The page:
16 Ways to Lose the Respect of Your Employees
If the people you work with (or who work for you) don't respect you, they'll question your every decision--and keep one eye on the door as they continually look for somewhere else to work.
Based upon the newly published book "Culture Without Accountability--WTF" by Julie Miller and Brian Bedford, here are some respect-killing behaviors to avoid at all costs:
1. Be disrespectful yourself.
Expecting other people to respect you when you're disrespecting them is an exercise in futility. With respect, you reap what you sow.
2. Permit disrespect to others.
Continuing to employ a jerk who disrespects coworkers is the exact same thing as disrespecting them yourself. Same thing with tolerating disrespectful behavior in a coworker. Remember: you're always defined by the company you keep.
3. Show up late repeatedly.
While there are legitimate reasons (e.g. a sick child) why even the most responsible person might run late, those few and far between. If you're frequently late, people will know you don't respect them, lowering their respect for you.
4. Fail to meet commitments.
People don't respect those who are all talk and no action. While you can miss a deadline or forget a task once in a while, everyone will eventually figure out that you're not accountable and thus unworthy of respect.
5. Become defensive when questioned.
If you get bent out of shape when somebody points out that you screwed up (like by showing up late), you're telling them that you're not just a screw-up, you're a screw-up with a bad attitude.
6. Cover up your mistakes.
You may think you're smart for hiding the evidence, but the truth has a nasty habit of getting out. As with any scandal, people view the cover-up as an act of cowardice that's worse than whatever's being covered up.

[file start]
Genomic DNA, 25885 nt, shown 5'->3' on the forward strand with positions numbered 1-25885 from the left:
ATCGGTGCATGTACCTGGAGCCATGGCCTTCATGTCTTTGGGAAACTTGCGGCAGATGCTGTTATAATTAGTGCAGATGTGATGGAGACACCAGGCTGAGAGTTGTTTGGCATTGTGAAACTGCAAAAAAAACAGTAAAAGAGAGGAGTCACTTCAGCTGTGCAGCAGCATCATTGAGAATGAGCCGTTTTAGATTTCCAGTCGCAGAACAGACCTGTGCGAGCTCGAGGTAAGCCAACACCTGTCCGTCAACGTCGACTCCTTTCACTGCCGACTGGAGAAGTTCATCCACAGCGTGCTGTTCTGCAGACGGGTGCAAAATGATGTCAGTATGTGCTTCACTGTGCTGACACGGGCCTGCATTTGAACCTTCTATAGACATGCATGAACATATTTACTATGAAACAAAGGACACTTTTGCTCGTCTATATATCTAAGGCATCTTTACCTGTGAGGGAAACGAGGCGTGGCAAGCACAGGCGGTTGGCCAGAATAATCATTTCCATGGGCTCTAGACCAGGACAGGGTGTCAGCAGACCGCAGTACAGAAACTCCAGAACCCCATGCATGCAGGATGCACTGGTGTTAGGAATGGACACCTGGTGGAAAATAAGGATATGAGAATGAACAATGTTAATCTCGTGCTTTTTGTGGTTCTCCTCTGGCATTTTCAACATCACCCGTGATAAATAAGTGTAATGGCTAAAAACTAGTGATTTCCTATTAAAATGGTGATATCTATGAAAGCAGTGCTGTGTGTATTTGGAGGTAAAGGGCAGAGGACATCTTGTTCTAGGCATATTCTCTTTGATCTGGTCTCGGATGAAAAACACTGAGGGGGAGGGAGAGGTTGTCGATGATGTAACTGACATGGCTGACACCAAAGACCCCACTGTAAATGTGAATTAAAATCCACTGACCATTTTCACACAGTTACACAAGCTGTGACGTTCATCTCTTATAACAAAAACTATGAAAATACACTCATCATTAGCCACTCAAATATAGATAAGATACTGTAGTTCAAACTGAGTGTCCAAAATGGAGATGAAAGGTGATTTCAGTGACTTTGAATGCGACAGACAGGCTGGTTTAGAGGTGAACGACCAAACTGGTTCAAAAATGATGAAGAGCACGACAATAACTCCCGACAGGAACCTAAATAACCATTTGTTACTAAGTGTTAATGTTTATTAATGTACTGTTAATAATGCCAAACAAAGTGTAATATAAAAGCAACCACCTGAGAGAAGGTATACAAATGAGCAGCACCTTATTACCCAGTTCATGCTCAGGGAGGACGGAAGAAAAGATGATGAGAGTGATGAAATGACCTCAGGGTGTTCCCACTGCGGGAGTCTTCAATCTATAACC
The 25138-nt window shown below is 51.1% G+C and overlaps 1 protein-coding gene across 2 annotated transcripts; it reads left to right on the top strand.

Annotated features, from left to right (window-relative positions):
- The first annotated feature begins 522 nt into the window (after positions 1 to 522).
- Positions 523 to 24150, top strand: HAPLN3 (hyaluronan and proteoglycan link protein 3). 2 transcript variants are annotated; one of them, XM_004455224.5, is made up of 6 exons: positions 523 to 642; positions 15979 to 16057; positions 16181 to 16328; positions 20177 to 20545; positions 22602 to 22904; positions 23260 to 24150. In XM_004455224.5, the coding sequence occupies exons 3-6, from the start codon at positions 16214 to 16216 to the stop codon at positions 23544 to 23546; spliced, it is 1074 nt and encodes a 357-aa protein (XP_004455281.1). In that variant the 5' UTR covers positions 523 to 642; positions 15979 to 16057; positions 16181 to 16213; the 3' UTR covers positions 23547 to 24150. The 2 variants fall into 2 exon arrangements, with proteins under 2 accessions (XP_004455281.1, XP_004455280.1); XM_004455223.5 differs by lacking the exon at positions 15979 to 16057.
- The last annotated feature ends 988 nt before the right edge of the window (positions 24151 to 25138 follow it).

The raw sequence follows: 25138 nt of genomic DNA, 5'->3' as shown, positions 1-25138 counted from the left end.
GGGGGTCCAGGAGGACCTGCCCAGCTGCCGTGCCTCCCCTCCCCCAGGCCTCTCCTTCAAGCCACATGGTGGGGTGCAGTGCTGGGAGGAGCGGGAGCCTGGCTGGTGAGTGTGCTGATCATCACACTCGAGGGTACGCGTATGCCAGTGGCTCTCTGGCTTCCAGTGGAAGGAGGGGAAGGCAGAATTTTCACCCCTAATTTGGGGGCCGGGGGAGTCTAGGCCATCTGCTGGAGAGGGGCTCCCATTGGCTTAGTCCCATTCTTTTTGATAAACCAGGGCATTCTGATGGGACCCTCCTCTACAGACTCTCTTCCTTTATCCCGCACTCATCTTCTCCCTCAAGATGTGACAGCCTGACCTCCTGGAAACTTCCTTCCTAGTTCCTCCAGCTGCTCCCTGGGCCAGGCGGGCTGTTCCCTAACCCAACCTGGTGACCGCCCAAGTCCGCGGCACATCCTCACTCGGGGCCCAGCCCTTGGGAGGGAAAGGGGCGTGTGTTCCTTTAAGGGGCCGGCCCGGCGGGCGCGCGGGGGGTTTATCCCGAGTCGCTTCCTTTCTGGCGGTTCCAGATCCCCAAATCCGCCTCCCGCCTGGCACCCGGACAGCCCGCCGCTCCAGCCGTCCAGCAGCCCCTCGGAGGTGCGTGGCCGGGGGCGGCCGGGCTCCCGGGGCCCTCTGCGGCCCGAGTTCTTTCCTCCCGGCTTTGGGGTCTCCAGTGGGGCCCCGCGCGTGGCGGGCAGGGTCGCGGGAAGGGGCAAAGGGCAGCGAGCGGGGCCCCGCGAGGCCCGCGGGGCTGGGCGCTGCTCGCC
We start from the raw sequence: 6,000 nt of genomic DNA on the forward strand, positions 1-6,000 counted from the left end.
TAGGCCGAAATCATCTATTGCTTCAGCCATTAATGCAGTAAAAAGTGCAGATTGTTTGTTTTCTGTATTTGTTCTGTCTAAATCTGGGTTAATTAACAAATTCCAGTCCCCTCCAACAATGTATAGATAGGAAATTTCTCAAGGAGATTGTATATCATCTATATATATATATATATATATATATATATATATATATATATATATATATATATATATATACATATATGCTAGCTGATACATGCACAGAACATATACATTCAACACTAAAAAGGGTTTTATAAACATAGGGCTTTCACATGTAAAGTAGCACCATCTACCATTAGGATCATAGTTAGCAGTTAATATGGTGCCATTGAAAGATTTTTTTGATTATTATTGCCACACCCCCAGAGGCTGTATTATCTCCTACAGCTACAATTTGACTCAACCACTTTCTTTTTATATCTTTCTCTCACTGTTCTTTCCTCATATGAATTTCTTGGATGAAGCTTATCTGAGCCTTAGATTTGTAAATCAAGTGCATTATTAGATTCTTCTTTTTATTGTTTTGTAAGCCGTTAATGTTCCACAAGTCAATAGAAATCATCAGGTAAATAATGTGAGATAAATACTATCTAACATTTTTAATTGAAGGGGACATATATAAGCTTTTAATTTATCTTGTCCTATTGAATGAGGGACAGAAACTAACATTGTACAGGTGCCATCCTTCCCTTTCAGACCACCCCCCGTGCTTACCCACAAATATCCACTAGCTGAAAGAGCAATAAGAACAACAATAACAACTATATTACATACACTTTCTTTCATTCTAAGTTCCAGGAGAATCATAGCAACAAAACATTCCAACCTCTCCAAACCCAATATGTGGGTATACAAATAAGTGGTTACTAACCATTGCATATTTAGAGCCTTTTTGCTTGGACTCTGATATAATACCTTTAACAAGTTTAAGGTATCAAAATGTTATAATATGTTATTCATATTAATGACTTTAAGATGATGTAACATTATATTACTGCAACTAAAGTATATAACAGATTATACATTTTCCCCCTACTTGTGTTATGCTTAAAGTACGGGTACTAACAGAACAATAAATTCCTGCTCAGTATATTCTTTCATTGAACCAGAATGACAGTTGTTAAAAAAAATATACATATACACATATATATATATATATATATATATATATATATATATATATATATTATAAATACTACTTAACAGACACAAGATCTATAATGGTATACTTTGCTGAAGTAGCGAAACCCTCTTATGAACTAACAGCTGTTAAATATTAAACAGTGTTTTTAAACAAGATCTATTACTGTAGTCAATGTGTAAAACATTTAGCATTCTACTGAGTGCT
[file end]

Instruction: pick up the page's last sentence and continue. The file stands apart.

7. Deflect blame onto others.
Blaming somebody else for your mistakes is worse than trying to cover them up, because somebody else ends up taking the heat. Word will get around that you're both thin-skinned and shifty.
8. Ask people to lie for you.
When you ask people to lie for you (like to get out of an irksome task), you're communicating two things: 1) you are a liar and 2) you believe the other person is a liar and stupid enough to lie for you. It's adding insult to insult.
9. Do the bare minimum.
You may think you're being smart but rest assured that "people are noticing your laziness, and it will affect your reputation, which can lead to very negative consequences in your professional life," explains Miller.
10. Provide a lame excuse.
"The dog ate my homework" is sort of cute when a school kid says it. When a professional says it, not so much. Look, everyone knows that you didn't really have "a flat tire." Expecting them to believe it just makes you look stupid.
11. Brown nose.
There are few things more disgusting than watching somebody else kissing up to a boss, a colleague, or a customer. Even the person on the other end of the brown nosing usually thinks it's creepy. Yuck!
Spreading stories about the personal lives of the people you work with tells everyone that 1) you can't be trusted with a secret and 2) you'll be gossiping about them at the first opportunity.
13. Expect an "A for Effort."
You're accountable for your results, not your activities. In fact, you should be graded down even further if you expended a great deal of effort without creating useful results.
14. Require reminding.
If people must email you repeatedly to get you to do something (like give them the feedback your promised), you might as well wear a nametag reading "Not Worthy of Respect."
15. Be a victim.
Is there anything more pitiful than being the person who's always part of the problem and never part of the solution? Yes, there is something more pitiful: being the person who's always complaining about the problem. Argh!
16. Adopt a "me-first" attitude.
Cutting in line, phone-yakking in public, smoking around non-smokers, and so forth, tells people that you're inconsiderate, selfish, and maybe even dishonest.
Like this post? If so, sign up for the free Sales Source newsletter.
PRINT THIS ARTICLE